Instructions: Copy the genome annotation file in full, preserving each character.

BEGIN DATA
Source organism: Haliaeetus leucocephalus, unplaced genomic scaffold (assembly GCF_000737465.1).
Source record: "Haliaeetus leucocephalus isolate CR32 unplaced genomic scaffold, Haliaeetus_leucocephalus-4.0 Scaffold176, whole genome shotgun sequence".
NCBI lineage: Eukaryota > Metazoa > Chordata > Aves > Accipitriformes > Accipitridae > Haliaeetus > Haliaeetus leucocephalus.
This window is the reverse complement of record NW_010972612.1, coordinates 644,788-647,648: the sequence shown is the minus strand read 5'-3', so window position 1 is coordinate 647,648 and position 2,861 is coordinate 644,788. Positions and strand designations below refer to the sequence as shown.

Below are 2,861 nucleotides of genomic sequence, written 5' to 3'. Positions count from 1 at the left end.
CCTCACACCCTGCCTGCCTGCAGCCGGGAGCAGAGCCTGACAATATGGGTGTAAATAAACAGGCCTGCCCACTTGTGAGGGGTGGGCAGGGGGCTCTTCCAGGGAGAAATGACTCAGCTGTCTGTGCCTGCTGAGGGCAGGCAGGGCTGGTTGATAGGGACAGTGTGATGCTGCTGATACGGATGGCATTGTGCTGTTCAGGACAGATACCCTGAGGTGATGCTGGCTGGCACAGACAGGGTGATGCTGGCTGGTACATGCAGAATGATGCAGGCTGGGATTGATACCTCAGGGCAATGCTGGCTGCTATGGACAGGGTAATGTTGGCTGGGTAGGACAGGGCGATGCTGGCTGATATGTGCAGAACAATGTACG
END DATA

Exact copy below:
Source organism: Haliaeetus leucocephalus, unplaced genomic scaffold (assembly GCF_000737465.1).
Source record: "Haliaeetus leucocephalus isolate CR32 unplaced genomic scaffold, Haliaeetus_leucocephalus-4.0 Scaffold176, whole genome shotgun sequence".
NCBI lineage: Eukaryota > Metazoa > Chordata > Aves > Accipitriformes > Accipitridae > Haliaeetus > Haliaeetus leucocephalus.
This window is the reverse complement of record NW_010972612.1, coordinates 644,788-647,648: the sequence shown is the minus strand read 5'-3', so window position 1 is coordinate 647,648 and position 2,861 is coordinate 644,788. Positions and strand designations below refer to the sequence as shown.

Below are 2,861 nucleotides of genomic sequence, written 5' to 3'. Positions count from 1 at the left end.
CCTCACACCCTGCCTGCCTGCAGCCGGGAGCAGAGCCTGACAATATGGGTGTAAATAAACAGGCCTGCCCACTTGTGAGGGGTGGGCAGGGGGCTCTTCCAGGGAGAAATGACTCAGCTGTCTGTGCCTGCTGAGGGCAGGCAGGGCTGGTTGATAGGGACAGTGTGATGCTGCTGATACGGATGGCATTGTGCTGTTCAGGACAGATACCCTGAGGTGATGCTGGCTGGCACAGACAGGGTGATGCTGGCTGGTACATGCAGAATGATGCAGGCTGGGATTGATACCTCAGGGCAATGCTGGCTGCTATGGACAGGGTAATGTTGGCTGGGTAGGACAGGGCGATGCTGGCTGATATGTGCAGAACAATGTACG